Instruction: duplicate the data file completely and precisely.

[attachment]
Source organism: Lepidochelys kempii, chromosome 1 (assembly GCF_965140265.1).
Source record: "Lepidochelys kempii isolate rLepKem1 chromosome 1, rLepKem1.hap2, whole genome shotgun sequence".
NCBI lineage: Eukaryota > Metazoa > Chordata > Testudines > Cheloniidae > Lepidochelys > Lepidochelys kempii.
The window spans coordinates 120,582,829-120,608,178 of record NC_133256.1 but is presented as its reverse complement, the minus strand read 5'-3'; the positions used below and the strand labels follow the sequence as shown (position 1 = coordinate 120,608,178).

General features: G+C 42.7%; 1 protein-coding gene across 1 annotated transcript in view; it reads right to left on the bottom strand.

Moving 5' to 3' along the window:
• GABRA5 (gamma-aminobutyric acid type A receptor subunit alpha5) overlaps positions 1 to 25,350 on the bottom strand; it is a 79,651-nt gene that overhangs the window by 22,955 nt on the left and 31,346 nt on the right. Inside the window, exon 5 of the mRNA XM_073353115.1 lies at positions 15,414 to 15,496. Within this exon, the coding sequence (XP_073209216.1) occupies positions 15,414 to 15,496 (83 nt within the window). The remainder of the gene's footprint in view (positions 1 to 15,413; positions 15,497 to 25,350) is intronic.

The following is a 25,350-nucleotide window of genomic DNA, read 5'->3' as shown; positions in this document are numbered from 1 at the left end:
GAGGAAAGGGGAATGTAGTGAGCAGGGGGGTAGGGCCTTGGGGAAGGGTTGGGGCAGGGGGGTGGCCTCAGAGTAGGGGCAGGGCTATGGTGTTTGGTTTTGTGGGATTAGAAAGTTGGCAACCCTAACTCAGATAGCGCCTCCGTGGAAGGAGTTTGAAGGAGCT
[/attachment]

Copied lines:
Source organism: Lepidochelys kempii, chromosome 1 (assembly GCF_965140265.1).
Source record: "Lepidochelys kempii isolate rLepKem1 chromosome 1, rLepKem1.hap2, whole genome shotgun sequence".
NCBI lineage: Eukaryota > Metazoa > Chordata > Testudines > Cheloniidae > Lepidochelys > Lepidochelys kempii.
The window spans coordinates 120,582,829-120,608,178 of record NC_133256.1 but is presented as its reverse complement, the minus strand read 5'-3'; the positions used below and the strand labels follow the sequence as shown (position 1 = coordinate 120,608,178).

General features: G+C 42.7%; 1 protein-coding gene across 1 annotated transcript in view; it reads right to left on the bottom strand.

Moving 5' to 3' along the window:
• GABRA5 (gamma-aminobutyric acid type A receptor subunit alpha5) overlaps positions 1 to 25,350 on the bottom strand; it is a 79,651-nt gene that overhangs the window by 22,955 nt on the left and 31,346 nt on the right. Inside the window, exon 5 of the mRNA XM_073353115.1 lies at positions 15,414 to 15,496. Within this exon, the coding sequence (XP_073209216.1) occupies positions 15,414 to 15,496 (83 nt within the window). The remainder of the gene's footprint in view (positions 1 to 15,413; positions 15,497 to 25,350) is intronic.

The following is a 25,350-nucleotide window of genomic DNA, read 5'->3' as shown; positions in this document are numbered from 1 at the left end:
GAGGAAAGGGGAATGTAGTGAGCAGGGGGGTAGGGCCTTGGGGAAGGGTTGGGGCAGGGGGGTGGCCTCAGAGTAGGGGCAGGGCTATGGTGTTTGGTTTTGTGGGATTAGAAAGTTGGCAACCCTAACTCAGATAGCGCCTCCGTGGAAGGAGTTTGAAGGAGCT